The central premise of the film is hilarious stuff. Not just purposely creating a flop to get rich, but making a musical about Hitler. It’s this kind of thinking that makes (Or made?) Mel Brooks the comic genius he is (Was?), taking something nobody would think of as absurd, and making it so. This kind of tactic could just be offensive. Luckily Brooks is a really funny guy. Some of the skit here are just side splittingly funny, the Nazi playwright, the beatnik lead in the play, the flamboyantly gay stage director. These are just really great comic moments and there really isn’t any more to say about it, other then perhaps I’ve never really liked the stage musical version of this. [Grade: A]

2. The Twelve Chairs
When you think about Mel Brooks’ films today, it’s surprising to watch his first two features. While “The Twelve Chairs” and “The Producers” certainly aren’t short on zaniness, compared to the gag-driven parody films that dominate his career, they are more character based and even somewhat restrained.

All the best humor here comes from the interaction of the three very strongly rendered lead characters. There is plenty of physical humor, I mean, this is basically a chase film after all, and while a good deal of it is funny, some of it very funny; it can’t compare with the barbs the leads trade.

Ron Moody is quite good as the short-fused and usually nervous Ippolit Vorobyaninov. Frank Langella, back when he was still a heart-throb, brings a great deal of wry slyness to his part. And, even though I know it’s hard to believe, Dom DeLuise was actually funny once. He fully commits himself to the goofiness of his part, never stopping once for the sake of personal dignity. Mel Brooks himself also gives one of his best performance in a small supporting role as the simple and often drunk man-servant Tikon. The very catchy opening song, “Hope for the Best (Expect the Worst)” also deserves mention.

The story does drag a bit in the middle and I don’t think it would have hurt the movie any if some of the gags related to the theater trope was cut. The occasional use of sped-up footage doesn’t work either. Mostly forgotten today, “The Twelve Chairs” has plenty of laughs in it and, though not the director’s funniest film, is one of his better written. [Grade: B]

3. Blazing Saddles
It’s sad to say that this movie would probably never get made today. It’s so rare that a film tackles a serious subject, one like racism, with humor. And it’s not like Mel Brooks’ humor is exactly subtle either. Basically, “Blazing Saddles” is a knee-slapping funny film, not beyond fart jokes and silly sight gags, but still has a brain about it. Somehow the two methods blend and we are presented with what I’ll call smart stupid humor. The movie makes points with gags. That is such a simple concept but works so incredibly well.

The cast is excellent, with the supporting parts being the most memorable. Not to say Cleavon Little is bad in the lead, he’s good, with his constant state of bemusement at everything. But the likes of Gene Wilder, Madeline Kahn, Harvey Korman, Alex Karras, and Slim Pickings easily walk away with the show. And how about the ending when the movie explodes out into full fledged goofiness? Comedy gold.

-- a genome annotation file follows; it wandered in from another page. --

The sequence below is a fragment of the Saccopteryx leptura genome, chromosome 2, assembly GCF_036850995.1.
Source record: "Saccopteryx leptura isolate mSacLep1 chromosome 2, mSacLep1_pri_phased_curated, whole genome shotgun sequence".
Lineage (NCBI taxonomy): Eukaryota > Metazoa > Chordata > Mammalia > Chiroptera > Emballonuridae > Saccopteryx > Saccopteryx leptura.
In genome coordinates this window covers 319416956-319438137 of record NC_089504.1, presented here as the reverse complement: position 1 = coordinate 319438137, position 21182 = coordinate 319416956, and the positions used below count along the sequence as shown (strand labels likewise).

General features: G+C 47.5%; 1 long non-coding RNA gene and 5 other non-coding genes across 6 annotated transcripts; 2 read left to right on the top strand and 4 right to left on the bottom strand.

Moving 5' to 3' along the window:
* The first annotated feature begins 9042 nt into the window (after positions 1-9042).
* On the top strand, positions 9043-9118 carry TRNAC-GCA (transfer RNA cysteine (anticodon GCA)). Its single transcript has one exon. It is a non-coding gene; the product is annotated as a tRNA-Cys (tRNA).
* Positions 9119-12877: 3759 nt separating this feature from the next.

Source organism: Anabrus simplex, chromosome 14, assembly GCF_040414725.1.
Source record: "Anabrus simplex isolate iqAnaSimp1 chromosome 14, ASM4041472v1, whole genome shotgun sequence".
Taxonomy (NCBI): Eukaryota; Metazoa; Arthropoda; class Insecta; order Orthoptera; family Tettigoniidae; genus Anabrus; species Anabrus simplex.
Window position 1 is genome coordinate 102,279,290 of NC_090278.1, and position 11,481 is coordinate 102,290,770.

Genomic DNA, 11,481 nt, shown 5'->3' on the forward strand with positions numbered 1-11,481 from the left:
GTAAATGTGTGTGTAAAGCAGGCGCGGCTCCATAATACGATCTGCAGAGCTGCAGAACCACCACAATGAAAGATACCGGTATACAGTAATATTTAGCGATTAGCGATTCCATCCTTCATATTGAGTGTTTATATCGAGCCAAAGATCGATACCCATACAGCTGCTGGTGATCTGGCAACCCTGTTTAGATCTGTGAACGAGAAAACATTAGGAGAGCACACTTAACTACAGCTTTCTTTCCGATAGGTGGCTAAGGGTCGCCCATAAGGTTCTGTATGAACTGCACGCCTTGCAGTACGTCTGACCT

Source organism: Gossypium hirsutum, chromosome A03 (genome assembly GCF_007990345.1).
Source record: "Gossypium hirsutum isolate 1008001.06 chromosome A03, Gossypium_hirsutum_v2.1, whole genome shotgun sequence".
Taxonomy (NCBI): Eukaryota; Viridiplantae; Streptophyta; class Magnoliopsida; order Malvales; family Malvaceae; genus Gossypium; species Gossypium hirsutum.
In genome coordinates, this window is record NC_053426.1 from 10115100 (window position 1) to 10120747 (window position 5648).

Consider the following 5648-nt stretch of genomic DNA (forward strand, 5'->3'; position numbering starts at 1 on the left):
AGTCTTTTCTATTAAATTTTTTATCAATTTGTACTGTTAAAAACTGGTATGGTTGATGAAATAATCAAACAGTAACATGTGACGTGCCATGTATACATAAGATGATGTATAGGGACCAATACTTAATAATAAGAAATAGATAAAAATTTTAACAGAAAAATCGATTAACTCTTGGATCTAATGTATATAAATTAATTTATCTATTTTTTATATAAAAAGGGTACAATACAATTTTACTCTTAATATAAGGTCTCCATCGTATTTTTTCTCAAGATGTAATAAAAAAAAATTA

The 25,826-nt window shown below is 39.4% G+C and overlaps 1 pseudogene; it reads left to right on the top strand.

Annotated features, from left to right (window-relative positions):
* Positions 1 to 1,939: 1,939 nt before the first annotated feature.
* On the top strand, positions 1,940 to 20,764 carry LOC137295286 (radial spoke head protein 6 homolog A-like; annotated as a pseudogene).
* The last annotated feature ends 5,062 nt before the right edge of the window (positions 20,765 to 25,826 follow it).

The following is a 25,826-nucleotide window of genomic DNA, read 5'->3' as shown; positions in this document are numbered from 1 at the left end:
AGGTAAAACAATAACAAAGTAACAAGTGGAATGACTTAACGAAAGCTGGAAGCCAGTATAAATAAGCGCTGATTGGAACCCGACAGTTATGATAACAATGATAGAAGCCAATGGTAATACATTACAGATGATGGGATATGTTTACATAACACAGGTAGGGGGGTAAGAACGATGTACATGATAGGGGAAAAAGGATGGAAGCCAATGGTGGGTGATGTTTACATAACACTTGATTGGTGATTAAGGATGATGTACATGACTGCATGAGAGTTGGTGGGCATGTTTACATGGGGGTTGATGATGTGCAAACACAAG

Its mixture of astute, if blunt, social commentary, sublime silliness, and an occasional naughty streak makes “Blazing Saddles” the director’s best film and one of the funniest comedies ever made. [Grade: A]

4. Young Frankenstein
This is probably better appreciated by horror fans then by most other people. Sure, “Young Frankenstein” works great as a gag comedy, full of wonderfully funny actors being wonderfully funny, as well as a very interesting melancholy undertone; but there are so many subtle nods and riffs on scenes from just about every one of the classic Universal Frankenstein films. Yes, the bogermeister with the wooden arm or the dart throwing gag, are great, but if you know where they come from, they are better. I known because I remember watching the film years before I became a big horror geek and laughing a lot, but I remember laughing more watching it more recently.

Of course the cast is great, with only Peter Boyle and Marty Feldman being some of the great performances here. Though not as smart as “The Producers” or “Blazing Saddles,” “Young Frankenstein” certainly stands as one of Mel Brooks’ best films. [Grade: A-]

Saturday, June 5, 2010

So, I made a movie...

I know I don't normally use this blog to promote my other projects. But since this is a film-related blog, and we're talking about a film, I figured it was at least appropriate.

I wanted to upload it to a classy website like Vimeo, but was having trouble making that work. So then I tried a less classy website, like Veoh or Dailymotion, but was still having trouble getting the upload to go all the way through. So it wound up on Megavideo. (Where I expect it to be ignore. The only thing people watch on Megavideo are pirated movies and TV shows.) Yes, I'm aware of the pop-up that appears when you click play. I apologize for that.

It's called "Knowing Mike Barton" and is suppose to be a depressing comedy. I worked very hard to pull off this lo-fi look so, yes, if you're wondering, it's suppose to look that crappy. It's about a half hour long and does contain adult language.

Anyway, here's the link:

Knowing Mike Barton - MEGAVIDEO

I'd really appreciated if you took the time out of your day to watch and leave a comment on this blog below. Viewer feedback is essential.